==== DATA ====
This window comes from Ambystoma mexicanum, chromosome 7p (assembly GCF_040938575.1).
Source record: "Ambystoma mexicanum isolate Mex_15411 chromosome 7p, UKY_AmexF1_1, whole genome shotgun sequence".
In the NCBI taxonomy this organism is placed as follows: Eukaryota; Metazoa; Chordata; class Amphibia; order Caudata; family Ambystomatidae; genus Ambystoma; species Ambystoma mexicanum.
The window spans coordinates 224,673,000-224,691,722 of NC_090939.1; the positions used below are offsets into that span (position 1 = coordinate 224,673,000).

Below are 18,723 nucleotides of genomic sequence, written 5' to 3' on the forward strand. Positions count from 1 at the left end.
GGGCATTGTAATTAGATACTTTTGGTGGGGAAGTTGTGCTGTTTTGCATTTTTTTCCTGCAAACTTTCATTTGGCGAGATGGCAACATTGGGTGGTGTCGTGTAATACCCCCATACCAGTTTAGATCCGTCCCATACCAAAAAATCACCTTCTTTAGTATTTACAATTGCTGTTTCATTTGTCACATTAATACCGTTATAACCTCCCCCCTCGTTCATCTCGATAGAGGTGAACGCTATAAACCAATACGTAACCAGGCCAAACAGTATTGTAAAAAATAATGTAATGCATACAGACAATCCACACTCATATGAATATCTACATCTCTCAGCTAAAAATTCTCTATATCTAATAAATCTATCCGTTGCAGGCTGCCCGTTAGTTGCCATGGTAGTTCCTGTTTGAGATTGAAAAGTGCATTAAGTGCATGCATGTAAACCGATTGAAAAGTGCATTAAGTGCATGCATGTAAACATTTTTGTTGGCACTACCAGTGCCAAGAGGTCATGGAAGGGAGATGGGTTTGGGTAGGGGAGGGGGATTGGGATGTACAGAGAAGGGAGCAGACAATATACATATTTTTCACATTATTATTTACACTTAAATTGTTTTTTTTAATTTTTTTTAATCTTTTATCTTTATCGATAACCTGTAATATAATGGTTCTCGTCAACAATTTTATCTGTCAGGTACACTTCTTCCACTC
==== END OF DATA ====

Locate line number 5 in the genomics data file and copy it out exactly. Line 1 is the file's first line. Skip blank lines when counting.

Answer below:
Below are 18,723 nucleotides of genomic sequence, written 5' to 3' on the forward strand. Positions count from 1 at the left end.